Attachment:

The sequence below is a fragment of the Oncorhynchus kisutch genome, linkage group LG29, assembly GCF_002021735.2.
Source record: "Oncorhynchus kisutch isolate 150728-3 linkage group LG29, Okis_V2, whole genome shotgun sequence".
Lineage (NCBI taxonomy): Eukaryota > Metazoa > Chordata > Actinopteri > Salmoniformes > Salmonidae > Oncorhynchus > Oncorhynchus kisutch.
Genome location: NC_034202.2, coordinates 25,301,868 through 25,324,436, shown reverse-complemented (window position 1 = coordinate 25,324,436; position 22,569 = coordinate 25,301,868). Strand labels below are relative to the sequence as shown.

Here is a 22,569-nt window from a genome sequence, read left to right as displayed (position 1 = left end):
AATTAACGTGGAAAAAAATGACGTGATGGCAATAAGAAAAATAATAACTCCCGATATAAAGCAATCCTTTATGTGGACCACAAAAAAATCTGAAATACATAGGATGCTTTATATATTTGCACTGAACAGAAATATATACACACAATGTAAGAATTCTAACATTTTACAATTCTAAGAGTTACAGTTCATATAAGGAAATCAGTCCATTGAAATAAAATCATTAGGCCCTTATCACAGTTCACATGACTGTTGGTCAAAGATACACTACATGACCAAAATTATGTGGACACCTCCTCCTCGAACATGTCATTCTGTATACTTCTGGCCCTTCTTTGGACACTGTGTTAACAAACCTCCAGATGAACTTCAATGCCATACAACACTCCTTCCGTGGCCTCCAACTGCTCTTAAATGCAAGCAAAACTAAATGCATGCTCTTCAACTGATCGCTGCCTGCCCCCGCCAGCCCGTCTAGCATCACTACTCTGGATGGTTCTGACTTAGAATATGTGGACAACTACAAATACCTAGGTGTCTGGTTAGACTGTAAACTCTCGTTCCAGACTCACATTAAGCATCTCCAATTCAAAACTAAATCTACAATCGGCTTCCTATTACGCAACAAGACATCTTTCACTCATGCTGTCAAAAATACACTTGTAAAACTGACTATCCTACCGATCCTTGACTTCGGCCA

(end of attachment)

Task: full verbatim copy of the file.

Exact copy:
The sequence below is a fragment of the Oncorhynchus kisutch genome, linkage group LG29, assembly GCF_002021735.2.
Source record: "Oncorhynchus kisutch isolate 150728-3 linkage group LG29, Okis_V2, whole genome shotgun sequence".
Lineage (NCBI taxonomy): Eukaryota > Metazoa > Chordata > Actinopteri > Salmoniformes > Salmonidae > Oncorhynchus > Oncorhynchus kisutch.
Genome location: NC_034202.2, coordinates 25,301,868 through 25,324,436, shown reverse-complemented (window position 1 = coordinate 25,324,436; position 22,569 = coordinate 25,301,868). Strand labels below are relative to the sequence as shown.

Here is a 22,569-nt window from a genome sequence, read left to right as displayed (position 1 = left end):
AATTAACGTGGAAAAAAATGACGTGATGGCAATAAGAAAAATAATAACTCCCGATATAAAGCAATCCTTTATGTGGACCACAAAAAAATCTGAAATACATAGGATGCTTTATATATTTGCACTGAACAGAAATATATACACACAATGTAAGAATTCTAACATTTTACAATTCTAAGAGTTACAGTTCATATAAGGAAATCAGTCCATTGAAATAAAATCATTAGGCCCTTATCACAGTTCACATGACTGTTGGTCAAAGATACACTACATGACCAAAATTATGTGGACACCTCCTCCTCGAACATGTCATTCTGTATACTTCTGGCCCTTCTTTGGACACTGTGTTAACAAACCTCCAGATGAACTTCAATGCCATACAACACTCCTTCCGTGGCCTCCAACTGCTCTTAAATGCAAGCAAAACTAAATGCATGCTCTTCAACTGATCGCTGCCTGCCCCCGCCAGCCCGTCTAGCATCACTACTCTGGATGGTTCTGACTTAGAATATGTGGACAACTACAAATACCTAGGTGTCTGGTTAGACTGTAAACTCTCGTTCCAGACTCACATTAAGCATCTCCAATTCAAAACTAAATCTACAATCGGCTTCCTATTACGCAACAAGACATCTTTCACTCATGCTGTCAAAAATACACTTGTAAAACTGACTATCCTACCGATCCTTGACTTCGGCCA